Link to Pubmed [PMID] – 12719571
J. Virol. 2003 May;77(10):5784-93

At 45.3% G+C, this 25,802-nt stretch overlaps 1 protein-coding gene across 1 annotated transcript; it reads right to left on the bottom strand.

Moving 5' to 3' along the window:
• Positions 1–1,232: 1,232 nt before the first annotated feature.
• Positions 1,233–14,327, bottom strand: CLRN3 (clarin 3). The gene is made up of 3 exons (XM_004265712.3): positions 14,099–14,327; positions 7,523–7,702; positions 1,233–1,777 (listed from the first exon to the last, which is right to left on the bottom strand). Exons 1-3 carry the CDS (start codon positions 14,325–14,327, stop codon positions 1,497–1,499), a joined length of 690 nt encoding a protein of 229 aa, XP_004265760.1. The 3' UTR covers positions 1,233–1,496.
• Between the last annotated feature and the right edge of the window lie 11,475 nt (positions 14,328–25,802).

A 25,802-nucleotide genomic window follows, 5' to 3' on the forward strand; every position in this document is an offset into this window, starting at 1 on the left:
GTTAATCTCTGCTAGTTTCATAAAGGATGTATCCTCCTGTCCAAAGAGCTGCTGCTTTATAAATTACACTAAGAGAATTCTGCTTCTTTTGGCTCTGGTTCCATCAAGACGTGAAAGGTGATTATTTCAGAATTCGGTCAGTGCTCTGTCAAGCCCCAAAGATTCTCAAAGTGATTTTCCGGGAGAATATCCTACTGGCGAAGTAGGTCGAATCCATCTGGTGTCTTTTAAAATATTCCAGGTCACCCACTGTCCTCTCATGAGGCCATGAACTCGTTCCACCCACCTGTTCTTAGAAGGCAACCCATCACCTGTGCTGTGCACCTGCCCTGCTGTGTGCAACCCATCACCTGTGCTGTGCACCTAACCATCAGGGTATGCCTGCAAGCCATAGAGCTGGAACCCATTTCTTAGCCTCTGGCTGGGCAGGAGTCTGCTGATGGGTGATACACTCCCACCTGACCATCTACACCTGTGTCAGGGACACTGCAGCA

The emergence of X4 human immunodeficiency virus type 1 (HIV-1) variants in infected individuals is associated with poor prognosis. One of the possible causes of this emergence might be the selection of X4 variants in some specific tissue compartment. We demonstrate that the thymic microenvironment favors the replication of X4 variants by positively modulating the expression and signaling of CXCR4 in mature CD4(+) CD8(-) CD3(+) thymocytes. Here, we show that the interaction of thymic epithelial cells (TEC) with these thymocytes in culture induces an upregulation of CXCR4 expression. The cytokine secreted by TEC, interleukin-7 (IL-7), increases cell surface expression of CXCR4 and efficiently overcomes the downregulation induced by SDF-1 alpha, also produced by TEC. IL-7 also potentiates CXCR4 signaling, leading to actin polymerization, a process necessary for virus entry. In contrast, in intermediate CD4(+) CD8(-) CD3(-) thymocytes, the other subpopulation known to allow virus replication, TEC or IL-7 has little or no effect on CXCR4 expression and signaling. CCR5 is expressed at similarly low levels in the two thymocyte subpopulations, and neither its expression nor its signaling was modified by the cytokines tested. This positive regulation of CXCR4 by IL-7 in mature CD4(+) thymocytes correlates with their high capacity to favor X4 virus replication compared with intermediate thymocytes or peripheral blood mononuclear cells. Indeed, we observed an enrichment of X4 viruses after replication in thymocytes initially infected with a mixture of X4 (NL4-3) and R5 (NLAD8) HIV strains and after the emergence of X4 variants from an R5 primary isolate during culture in mature thymocytes.